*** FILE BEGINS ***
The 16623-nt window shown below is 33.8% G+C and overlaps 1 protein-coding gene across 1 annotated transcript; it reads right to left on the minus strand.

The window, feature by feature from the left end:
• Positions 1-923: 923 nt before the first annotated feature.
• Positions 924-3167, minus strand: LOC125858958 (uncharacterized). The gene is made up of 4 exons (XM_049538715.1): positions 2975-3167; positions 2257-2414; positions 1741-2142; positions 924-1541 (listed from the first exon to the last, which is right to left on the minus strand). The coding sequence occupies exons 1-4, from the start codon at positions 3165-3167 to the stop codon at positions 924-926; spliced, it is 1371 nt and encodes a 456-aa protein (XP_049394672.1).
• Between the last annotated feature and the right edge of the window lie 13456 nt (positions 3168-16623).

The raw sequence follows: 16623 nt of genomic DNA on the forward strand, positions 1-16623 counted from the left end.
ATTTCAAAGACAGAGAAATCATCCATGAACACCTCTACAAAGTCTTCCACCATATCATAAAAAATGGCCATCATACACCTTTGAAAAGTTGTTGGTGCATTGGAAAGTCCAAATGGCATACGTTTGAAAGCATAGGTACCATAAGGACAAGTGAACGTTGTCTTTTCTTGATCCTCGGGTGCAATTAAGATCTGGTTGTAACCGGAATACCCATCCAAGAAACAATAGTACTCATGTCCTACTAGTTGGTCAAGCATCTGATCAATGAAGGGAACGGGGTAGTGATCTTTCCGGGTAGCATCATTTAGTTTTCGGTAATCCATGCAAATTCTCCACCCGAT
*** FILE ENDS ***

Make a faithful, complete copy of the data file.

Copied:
The 16623-nt window shown below is 33.8% G+C and overlaps 1 protein-coding gene across 1 annotated transcript; it reads right to left on the minus strand.

The window, feature by feature from the left end:
• Positions 1-923: 923 nt before the first annotated feature.
• Positions 924-3167, minus strand: LOC125858958 (uncharacterized). The gene is made up of 4 exons (XM_049538715.1): positions 2975-3167; positions 2257-2414; positions 1741-2142; positions 924-1541 (listed from the first exon to the last, which is right to left on the minus strand). The coding sequence occupies exons 1-4, from the start codon at positions 3165-3167 to the stop codon at positions 924-926; spliced, it is 1371 nt and encodes a 456-aa protein (XP_049394672.1).
• Between the last annotated feature and the right edge of the window lie 13456 nt (positions 3168-16623).

The raw sequence follows: 16623 nt of genomic DNA on the forward strand, positions 1-16623 counted from the left end.
ATTTCAAAGACAGAGAAATCATCCATGAACACCTCTACAAAGTCTTCCACCATATCATAAAAAATGGCCATCATACACCTTTGAAAAGTTGTTGGTGCATTGGAAAGTCCAAATGGCATACGTTTGAAAGCATAGGTACCATAAGGACAAGTGAACGTTGTCTTTTCTTGATCCTCGGGTGCAATTAAGATCTGGTTGTAACCGGAATACCCATCCAAGAAACAATAGTACTCATGTCCTACTAGTTGGTCAAGCATCTGATCAATGAAGGGAACGGGGTAGTGATCTTTCCGGGTAGCATCATTTAGTTTTCGGTAATCCATGCAAATTCTCCACCCGAT